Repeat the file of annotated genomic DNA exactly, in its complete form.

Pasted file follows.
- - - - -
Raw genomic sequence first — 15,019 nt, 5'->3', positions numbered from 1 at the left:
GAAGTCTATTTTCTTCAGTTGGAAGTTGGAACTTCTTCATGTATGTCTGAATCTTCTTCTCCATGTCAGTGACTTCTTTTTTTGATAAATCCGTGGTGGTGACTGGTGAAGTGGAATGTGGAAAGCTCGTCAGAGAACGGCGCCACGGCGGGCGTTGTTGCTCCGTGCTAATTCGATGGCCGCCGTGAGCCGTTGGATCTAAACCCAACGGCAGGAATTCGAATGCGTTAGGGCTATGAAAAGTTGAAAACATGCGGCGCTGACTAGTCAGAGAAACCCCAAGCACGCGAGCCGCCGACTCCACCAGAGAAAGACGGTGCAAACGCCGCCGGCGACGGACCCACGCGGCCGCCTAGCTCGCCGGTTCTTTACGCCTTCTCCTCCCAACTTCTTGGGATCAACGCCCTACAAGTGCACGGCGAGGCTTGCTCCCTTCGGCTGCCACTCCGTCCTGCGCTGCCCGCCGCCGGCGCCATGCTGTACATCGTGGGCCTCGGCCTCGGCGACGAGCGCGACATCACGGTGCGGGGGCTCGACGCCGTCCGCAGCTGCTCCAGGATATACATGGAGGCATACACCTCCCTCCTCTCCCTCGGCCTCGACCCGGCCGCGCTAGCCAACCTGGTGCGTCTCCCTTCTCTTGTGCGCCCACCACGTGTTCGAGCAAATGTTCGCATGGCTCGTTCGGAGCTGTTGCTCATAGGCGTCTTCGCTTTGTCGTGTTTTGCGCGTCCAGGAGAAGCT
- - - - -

Raw genomic sequence first — 15,019 nt, 5'->3', positions numbered from 1 at the left:
GAAGTCTATTTTCTTCAGTTGGAAGTTGGAACTTCTTCATGTATGTCTGAATCTTCTTCTCCATGTCAGTGACTTCTTTTTTTGATAAATCCGTGGTGGTGACTGGTGAAGTGGAATGTGGAAAGCTCGTCAGAGAACGGCGCCACGGCGGGCGTTGTTGCTCCGTGCTAATTCGATGGCCGCCGTGAGCCGTTGGATCTAAACCCAACGGCAGGAATTCGAATGCGTTAGGGCTATGAAAAGTTGAAAACATGCGGCGCTGACTAGTCAGAGAAACCCCAAGCACGCGAGCCGCCGACTCCACCAGAGAAAGACGGTGCAAACGCCGCCGGCGACGGACCCACGCGGCCGCCTAGCTCGCCGGTTCTTTACGCCTTCTCCTCCCAACTTCTTGGGATCAACGCCCTACAAGTGCACGGCGAGGCTTGCTCCCTTCGGCTGCCACTCCGTCCTGCGCTGCCCGCCGCCGGCGCCATGCTGTACATCGTGGGCCTCGGCCTCGGCGACGAGCGCGACATCACGGTGCGGGGGCTCGACGCCGTCCGCAGCTGCTCCAGGATATACATGGAGGCATACACCTCCCTCCTCTCCCTCGGCCTCGACCCGGCCGCGCTAGCCAACCTGGTGCGTCTCCCTTCTCTTGTGCGCCCACCACGTGTTCGAGCAAATGTTCGCATGGCTCGTTCGGAGCTGTTGCTCATAGGCGTCTTCGCTTTGTCGTGTTTTGCGCGTCCAGGAGAAGCT